By a 219 to 212 party line vote in the House of Representatives early Saturday morning Democrats managed to pass President Biden’s $1.9 trillion American Rescue Plan with two party defections over solid GOP opposition including New Jersey’s Republicans Chris Smith (pictured, above) and Jeff Van Drew.
This coming week it will be up to Democrats in the U.S. Senate to decide the fate of the ARP’s most controversial provision, the first boost to the federal minimum in over a decade from $7.25 to $15.00 by 2025. Thanks to their solitary vote margin in that body the only pathway to passage of the Biden COVID relief package, without ten GOP defections, is through the byzantine budget reconciliation process which is presided over by the unelected Senate Parliamentarian.
The $171,315 a year Senate Parliamentarian has ruled that the long overdue hourly wage boost of $7.75 per hour for tens of millions of America’s lowest paid workers must be stripped out of the House bill because it does not comport with that body’s byzantine budget reconciliation rules which permits the majority party to pass such a massive budget bill on just an up and down simple majority vote.
THE OFFICE OF CIRCUMLOCUTION
I so lament that Charles Dickens is dead and unable to use his pen to describe this whole process by which overwhelmingly very wealthy Senators, who spent billions to get elected, hem and haw over providing a very time released boost to working people in the midst of a mass death event that has killed over a half-million Americans and infected 30 million more.
It’s so reminiscent of his Circumlocution Office, a parody of a 19th century British government bureaucracy in his 1857 novel “Little Dorritt” which, according to Encylopedia.com, was “run purely for the benefit of its incompetent and obstructive officials.”
It’s estimated that between 27 to 32 million Americans would benefit from the raise to the federal minimum which sets a floor for most, but certainly not all workers nickel and dimed in a gig economy where basic benefits like workers compensation, disability or even unemployment insurance are far from guaranteed while billionaires reap ever growing profits.
We know that the essential working families most likely to be uplifted will includes millions from the very same communities of color hardest hit by this pandemic whose members have died at more than twice the rate of whites who were more likely to be able to work from home remotely.
This push for the $15 minimum wage comes at a time when across the country millions of America’s essential workers, who do not have the option or luxury of working from home, put their health and that of their families on the line to keep the basics of our economy running. The initial talk of hazard pay for them has faded as polite society has come to hear the daily COVID body count like they hear the weather or Wall Street’s volume at the top and bottom of the hour.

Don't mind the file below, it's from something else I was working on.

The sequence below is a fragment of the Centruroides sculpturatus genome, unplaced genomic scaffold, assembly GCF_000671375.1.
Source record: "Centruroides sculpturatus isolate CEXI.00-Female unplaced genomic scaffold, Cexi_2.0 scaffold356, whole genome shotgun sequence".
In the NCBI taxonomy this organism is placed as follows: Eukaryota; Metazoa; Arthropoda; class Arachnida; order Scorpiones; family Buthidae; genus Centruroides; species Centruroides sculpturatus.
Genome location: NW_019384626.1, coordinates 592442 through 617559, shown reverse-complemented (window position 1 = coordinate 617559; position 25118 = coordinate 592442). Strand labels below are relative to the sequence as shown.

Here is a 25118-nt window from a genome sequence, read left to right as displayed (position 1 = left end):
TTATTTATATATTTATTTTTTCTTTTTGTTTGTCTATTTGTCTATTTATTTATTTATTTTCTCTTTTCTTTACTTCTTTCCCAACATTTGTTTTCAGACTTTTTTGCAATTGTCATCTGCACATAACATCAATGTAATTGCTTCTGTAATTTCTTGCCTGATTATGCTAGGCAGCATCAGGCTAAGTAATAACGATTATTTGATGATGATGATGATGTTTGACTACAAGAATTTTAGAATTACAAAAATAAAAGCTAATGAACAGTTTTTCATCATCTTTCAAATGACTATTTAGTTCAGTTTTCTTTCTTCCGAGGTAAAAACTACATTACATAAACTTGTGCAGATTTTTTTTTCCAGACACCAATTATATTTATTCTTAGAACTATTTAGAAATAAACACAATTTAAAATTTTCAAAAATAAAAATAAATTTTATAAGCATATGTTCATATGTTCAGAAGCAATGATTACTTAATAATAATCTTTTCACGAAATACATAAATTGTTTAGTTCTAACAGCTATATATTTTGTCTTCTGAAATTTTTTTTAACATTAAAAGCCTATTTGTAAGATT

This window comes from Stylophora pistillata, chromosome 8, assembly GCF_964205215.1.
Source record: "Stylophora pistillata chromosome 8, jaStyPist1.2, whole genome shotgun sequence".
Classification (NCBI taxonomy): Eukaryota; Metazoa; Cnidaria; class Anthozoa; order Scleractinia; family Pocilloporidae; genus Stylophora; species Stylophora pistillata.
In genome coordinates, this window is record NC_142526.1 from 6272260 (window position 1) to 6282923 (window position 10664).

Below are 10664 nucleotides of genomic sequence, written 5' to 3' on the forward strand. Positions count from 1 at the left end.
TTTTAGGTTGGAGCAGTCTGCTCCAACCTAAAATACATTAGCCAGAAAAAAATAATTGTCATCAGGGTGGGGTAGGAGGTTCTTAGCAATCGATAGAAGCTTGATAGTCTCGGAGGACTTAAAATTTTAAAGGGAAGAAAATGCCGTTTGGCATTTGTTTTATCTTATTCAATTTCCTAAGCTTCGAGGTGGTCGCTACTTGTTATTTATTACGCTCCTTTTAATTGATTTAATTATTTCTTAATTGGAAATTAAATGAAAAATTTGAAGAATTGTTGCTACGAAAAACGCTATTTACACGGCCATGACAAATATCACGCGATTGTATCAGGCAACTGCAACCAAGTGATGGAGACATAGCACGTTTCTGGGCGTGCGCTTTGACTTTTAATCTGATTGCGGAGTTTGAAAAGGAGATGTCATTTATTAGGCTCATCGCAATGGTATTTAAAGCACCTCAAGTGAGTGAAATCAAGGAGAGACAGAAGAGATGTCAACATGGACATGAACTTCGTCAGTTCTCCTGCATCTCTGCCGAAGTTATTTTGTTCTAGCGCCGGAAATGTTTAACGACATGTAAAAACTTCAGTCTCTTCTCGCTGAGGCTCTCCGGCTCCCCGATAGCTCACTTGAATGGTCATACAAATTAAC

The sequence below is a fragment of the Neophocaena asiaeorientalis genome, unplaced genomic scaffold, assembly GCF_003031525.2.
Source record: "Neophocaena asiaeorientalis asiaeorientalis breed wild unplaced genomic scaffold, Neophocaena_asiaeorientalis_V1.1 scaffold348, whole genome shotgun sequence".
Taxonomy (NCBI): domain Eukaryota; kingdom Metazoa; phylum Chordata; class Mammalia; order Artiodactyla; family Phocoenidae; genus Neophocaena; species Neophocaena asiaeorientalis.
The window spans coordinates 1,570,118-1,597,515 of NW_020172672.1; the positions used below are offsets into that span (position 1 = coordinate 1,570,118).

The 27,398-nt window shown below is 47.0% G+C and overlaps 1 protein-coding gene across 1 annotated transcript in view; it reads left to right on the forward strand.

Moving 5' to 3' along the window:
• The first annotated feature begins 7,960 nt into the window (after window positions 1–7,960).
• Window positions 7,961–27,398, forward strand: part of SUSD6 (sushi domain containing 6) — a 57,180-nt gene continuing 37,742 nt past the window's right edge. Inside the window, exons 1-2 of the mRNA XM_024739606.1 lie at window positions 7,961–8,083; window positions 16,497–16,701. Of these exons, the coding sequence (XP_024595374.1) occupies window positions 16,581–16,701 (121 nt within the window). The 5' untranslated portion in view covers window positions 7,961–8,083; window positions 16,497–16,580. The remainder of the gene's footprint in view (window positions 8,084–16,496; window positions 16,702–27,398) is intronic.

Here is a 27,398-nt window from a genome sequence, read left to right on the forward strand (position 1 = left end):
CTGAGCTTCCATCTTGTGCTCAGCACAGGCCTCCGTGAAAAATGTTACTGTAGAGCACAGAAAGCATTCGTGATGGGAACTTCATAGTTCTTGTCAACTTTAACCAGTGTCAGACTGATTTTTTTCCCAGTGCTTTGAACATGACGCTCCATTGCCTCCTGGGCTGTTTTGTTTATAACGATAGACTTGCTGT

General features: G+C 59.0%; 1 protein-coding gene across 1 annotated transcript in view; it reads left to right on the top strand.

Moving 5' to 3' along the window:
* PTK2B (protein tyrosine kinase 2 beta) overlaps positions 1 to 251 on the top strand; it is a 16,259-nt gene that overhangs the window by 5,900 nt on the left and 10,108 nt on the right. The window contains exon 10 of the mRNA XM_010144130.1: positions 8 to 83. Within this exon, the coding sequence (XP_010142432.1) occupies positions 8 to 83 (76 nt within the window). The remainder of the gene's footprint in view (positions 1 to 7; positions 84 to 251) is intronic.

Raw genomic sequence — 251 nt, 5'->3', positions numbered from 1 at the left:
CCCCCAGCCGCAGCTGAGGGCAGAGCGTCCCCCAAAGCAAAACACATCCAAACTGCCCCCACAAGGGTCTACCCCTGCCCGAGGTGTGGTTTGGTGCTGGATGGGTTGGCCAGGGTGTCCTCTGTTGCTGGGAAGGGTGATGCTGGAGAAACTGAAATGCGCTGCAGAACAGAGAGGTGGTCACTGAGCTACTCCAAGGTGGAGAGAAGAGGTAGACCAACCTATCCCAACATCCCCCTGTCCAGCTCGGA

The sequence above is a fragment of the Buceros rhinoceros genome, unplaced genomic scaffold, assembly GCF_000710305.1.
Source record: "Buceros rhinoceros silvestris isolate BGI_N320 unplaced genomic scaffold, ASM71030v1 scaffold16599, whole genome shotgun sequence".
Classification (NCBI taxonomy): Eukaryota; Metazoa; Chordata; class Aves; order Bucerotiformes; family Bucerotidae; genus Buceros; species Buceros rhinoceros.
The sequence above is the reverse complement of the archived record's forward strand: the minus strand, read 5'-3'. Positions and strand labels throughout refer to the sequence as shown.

AS POVERTY SPIKES
Even before the pandemic, the rate of American wealth concentration and acceleration after the 2017 Trump GOP $1.7 trillion tax cut was at breathtaking levels. Now, it’s ushered in a new American feudalism particularly evident in a high cost of living and racially segregated state like New Jersey where now in some counties more than one in three children are worried about their next meal.
Sylvia Allegretto, an economist at Berkley, University of California observed in December that in 2019, “the top 1 percent held one-third of all wealth. The next 9 percent controlled another 38 percent. Together they make up the Top 10 percent—a small group with a very large slice (71 percent) of the wealth pie. This left less than one-third (29 percent) to the bottom 90 percent.”
Allegretto’s analysis is based on 2019 Survey of Consumer Finances (SCF) data from the Federal Reserve Board.
Allegretto calculates that in 2019 the average family wealth was $748,800, while the was dramatically considerably less at $121,700. That upward sucking sound is the consequence of the top one percent’s wealth averaging $27.7 million—or 228 times the wealth of the median family. “The rich are getting relatively richer as this ratio—which stood at 125 in 1962—has steadily grown,” she writes.
Allegretto continues. “In early 2020, our response to the pandemic brought a halt to the longest economic expansion on record in the U.S. The COVID-driven recession continues to cause enormous pain and struggle for millions of workers and businesses. Nevertheless, as reported, for a few it has been a boom-economy on steroids.”
A KILLER RATIO
The Berkeley economist cross referenced the Federal Reserve data with the latest Forbes 400 list from 2019 and found that “the cumulative wealth of the richest Americans on the Forbes list 400 was $2.96 trillion last year. The wealth held by these 400 equated to the total wealth held by the entire bottom 58 percent of families in the U.S….It would take 2.5 million families all with the median wealth-holding of $121,700 to equal” that held by the eight individuals that topped the Forbes list.
Here in New Jersey, back in 2019 after Gov. Murphy signed the legislation which created a graduated path to a $15 an hour minimum wage by 2024, the Urban Institute, a non-partisan think tank, estimated it would raise the earning for 810,000 nondisabled workers who were citizens.
While both New York State and New Jersey have moved to get to that $15 minimum wage, 21 states, including our neighbor Pennsylvania, have not budged off that poverty level $7.25 federal minimum wage. To our south Delaware’s minimum is $9.25.